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In Brief

Aboriginal writing and arts challenge

An initiative of The Historica-Dominion Institute, The Canadian Aboriginal Writing and Arts Challenge invites Aboriginal writers and artists (ages 14-29) to compose or create an original work that explores an aspect of Canadian Aboriginal history.

Emerging writers and artists have their work judged by the foremost in the field, including authors Joseph Boyden and Drew Hayden Taylor, and artists Kent Monkman and Stan Bevan.

Winning written entries are published in Canada’s History magazine, and winning artwork is exhibited in a gallery. Finalists are awarded cash prizes of up to $2,000 and published on the program website, http://www.our-story.ca.

The program’s expansion to arts, which we hope will make the challenge available to a new audience of Aboriginal youth, should be of interest to you and your fellow students at Memorial University.


Things going swimmingly

Leah Tomblin and David Forbes are the Memorial University Subway Athletes of the Week for the period ending Feb. 6.

Ms. Tomblin delivered an outstanding performance at the AUS Championships in Halifax recently. The third year geography student from St. John’s earned a total of six trips to the podium, including three individual medals. She set a Newfoundland and Labrador provincial record in the 50 metre backstroke and captured gold in the 100 metre backstroke, and finished second in the 200 metre backstroke.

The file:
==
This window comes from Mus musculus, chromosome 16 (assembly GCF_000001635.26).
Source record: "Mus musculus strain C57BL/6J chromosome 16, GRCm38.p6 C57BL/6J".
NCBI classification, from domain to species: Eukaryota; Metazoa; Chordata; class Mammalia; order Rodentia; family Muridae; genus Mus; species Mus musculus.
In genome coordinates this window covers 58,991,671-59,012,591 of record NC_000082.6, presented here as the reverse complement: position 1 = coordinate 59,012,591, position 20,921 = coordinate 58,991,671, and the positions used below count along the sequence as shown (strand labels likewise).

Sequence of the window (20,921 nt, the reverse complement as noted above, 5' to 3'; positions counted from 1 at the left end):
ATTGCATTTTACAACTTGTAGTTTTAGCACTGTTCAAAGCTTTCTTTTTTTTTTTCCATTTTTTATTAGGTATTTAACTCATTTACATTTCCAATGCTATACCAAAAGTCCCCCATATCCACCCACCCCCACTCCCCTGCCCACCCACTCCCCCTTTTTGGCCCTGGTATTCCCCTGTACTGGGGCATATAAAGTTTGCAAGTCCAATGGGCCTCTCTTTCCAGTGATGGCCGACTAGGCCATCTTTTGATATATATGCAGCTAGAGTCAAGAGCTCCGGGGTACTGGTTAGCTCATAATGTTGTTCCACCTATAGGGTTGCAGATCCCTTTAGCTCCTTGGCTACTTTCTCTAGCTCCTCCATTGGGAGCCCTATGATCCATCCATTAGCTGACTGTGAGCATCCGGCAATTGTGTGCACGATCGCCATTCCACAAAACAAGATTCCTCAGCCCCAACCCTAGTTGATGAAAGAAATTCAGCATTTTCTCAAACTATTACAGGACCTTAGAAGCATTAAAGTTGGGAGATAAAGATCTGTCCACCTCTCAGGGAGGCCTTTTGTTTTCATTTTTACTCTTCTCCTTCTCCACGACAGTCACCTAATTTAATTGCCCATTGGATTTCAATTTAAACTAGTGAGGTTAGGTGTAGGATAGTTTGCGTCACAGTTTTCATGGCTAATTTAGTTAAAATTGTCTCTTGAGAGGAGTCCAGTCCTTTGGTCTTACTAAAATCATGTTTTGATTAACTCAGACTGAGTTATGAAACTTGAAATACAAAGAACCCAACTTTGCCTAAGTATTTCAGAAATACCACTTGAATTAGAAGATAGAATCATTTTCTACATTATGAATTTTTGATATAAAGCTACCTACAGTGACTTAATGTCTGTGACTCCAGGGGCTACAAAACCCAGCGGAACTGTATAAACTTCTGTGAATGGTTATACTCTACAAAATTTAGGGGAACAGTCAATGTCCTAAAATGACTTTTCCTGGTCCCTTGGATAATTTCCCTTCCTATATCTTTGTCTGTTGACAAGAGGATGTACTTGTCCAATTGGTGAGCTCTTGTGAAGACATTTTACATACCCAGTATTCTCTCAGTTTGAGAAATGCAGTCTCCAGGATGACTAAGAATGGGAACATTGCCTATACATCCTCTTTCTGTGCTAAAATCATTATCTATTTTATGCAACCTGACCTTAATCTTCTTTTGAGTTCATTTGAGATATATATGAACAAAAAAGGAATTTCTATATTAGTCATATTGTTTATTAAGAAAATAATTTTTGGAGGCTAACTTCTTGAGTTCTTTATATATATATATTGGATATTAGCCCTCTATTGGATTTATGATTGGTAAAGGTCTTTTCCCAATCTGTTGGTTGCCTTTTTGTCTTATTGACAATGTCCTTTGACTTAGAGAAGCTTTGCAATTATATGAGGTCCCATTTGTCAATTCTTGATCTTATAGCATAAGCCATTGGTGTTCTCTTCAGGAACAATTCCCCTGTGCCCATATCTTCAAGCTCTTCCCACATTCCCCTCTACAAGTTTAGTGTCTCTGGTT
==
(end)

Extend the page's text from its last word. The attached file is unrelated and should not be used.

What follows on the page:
David Forbes also had a stellar weekend at the AUS championships, with seven podium finishes.

His results included a second place finish in the 50 metre backstroke, and another silver in the 100 metre freestyle.

Both swimmers will now represent Memorial at the CIS championships this week in Calgary.


Presentation on major research awards

Scholars interested in applying for prestigious national awards will be given a leg up on March 1. Dr. Peter Morland, special advisor to the Killam Program, will be visiting Memorial’s St. John’s campus to give a presentation on how faculty members can apply for the Killam Research Fellowships and Killam Prizes.

He will also offer tips on how to improve applications and is available to meet one-on-one with potential applicants.

Killam Research Fellowships are offered on a competitive basis to support distinguished Canadian researchers, normally full professors in Canadian universities, in any of the following broad fields: humanities, social sciences, natural sciences, health sciences, engineering and studies linking any of the disciplines within these broad fields.

Dr. Morland’s presentation will take place at 9 a.m. in the Junior Common Room on March 1. He will be available afterwards to meet with potential candidates or past applicants to discuss more specific questions they may have. An RSVP is required for this event. For more information or to reserve your spot, contact Ellen Steinhauer, coordinator of institutional nominations and awards, 864-2651 or ellens@mun.ca.

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